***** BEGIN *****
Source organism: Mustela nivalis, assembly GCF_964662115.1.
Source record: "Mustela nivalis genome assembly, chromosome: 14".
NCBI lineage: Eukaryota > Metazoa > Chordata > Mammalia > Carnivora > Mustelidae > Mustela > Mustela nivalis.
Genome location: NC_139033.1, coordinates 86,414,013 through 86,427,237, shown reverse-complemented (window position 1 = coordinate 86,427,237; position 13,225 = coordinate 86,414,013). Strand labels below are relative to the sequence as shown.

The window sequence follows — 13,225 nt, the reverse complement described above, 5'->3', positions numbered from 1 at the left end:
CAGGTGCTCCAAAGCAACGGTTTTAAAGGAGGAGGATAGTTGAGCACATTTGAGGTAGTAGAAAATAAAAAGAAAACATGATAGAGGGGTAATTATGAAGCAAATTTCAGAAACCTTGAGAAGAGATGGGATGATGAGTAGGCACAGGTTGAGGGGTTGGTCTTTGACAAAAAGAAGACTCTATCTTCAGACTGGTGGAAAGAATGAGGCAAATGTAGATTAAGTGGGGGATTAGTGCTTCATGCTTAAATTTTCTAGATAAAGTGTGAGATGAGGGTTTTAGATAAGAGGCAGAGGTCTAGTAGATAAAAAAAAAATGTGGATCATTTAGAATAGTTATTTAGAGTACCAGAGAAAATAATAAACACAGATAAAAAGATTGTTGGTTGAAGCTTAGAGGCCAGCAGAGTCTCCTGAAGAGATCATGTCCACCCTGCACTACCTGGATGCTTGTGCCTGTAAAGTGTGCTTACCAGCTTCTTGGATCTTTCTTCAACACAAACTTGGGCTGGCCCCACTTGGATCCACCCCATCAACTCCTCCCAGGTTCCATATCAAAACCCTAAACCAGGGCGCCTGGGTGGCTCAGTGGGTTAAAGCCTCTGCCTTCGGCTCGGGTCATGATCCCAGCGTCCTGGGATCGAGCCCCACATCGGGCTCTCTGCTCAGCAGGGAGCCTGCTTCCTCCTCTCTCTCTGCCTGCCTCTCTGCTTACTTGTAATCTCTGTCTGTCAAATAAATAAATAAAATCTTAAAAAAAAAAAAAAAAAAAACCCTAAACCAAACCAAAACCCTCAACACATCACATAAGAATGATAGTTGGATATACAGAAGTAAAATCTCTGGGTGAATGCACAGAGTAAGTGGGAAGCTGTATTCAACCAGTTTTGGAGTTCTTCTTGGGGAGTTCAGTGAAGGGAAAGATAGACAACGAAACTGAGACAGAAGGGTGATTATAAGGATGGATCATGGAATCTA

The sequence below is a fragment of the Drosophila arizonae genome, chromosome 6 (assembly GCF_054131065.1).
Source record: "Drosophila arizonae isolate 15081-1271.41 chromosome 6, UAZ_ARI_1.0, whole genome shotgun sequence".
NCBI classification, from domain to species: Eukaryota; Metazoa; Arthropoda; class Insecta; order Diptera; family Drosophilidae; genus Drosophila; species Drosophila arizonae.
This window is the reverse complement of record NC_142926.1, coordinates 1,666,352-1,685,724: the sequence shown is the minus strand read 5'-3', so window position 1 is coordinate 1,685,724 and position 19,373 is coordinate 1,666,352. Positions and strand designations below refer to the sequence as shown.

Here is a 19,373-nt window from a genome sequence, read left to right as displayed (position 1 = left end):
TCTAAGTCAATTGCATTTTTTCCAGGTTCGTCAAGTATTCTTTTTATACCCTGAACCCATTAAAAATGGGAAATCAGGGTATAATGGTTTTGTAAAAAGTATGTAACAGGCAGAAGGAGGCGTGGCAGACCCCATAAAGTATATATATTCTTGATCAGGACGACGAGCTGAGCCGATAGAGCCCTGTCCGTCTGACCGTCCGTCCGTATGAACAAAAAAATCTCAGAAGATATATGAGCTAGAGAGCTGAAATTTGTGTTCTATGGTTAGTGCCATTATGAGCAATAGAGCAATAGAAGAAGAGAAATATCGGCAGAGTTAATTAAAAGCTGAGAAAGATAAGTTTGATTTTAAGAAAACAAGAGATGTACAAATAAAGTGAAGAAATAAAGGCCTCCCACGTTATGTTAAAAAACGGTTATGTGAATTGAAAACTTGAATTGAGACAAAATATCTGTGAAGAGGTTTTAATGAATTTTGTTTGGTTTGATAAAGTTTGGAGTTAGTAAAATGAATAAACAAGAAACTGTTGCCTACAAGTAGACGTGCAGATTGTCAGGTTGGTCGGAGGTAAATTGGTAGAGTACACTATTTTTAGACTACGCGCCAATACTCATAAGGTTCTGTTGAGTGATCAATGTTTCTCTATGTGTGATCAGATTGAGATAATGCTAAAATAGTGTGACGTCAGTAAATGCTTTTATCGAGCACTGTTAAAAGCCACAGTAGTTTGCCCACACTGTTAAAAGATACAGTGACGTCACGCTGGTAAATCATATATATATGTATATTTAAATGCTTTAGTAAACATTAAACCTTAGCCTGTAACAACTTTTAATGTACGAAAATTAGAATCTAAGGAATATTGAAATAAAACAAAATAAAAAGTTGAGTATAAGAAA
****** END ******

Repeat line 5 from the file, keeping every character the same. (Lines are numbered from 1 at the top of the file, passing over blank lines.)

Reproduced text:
The window sequence follows — 13,225 nt, the reverse complement described above, 5'->3', positions numbered from 1 at the left end: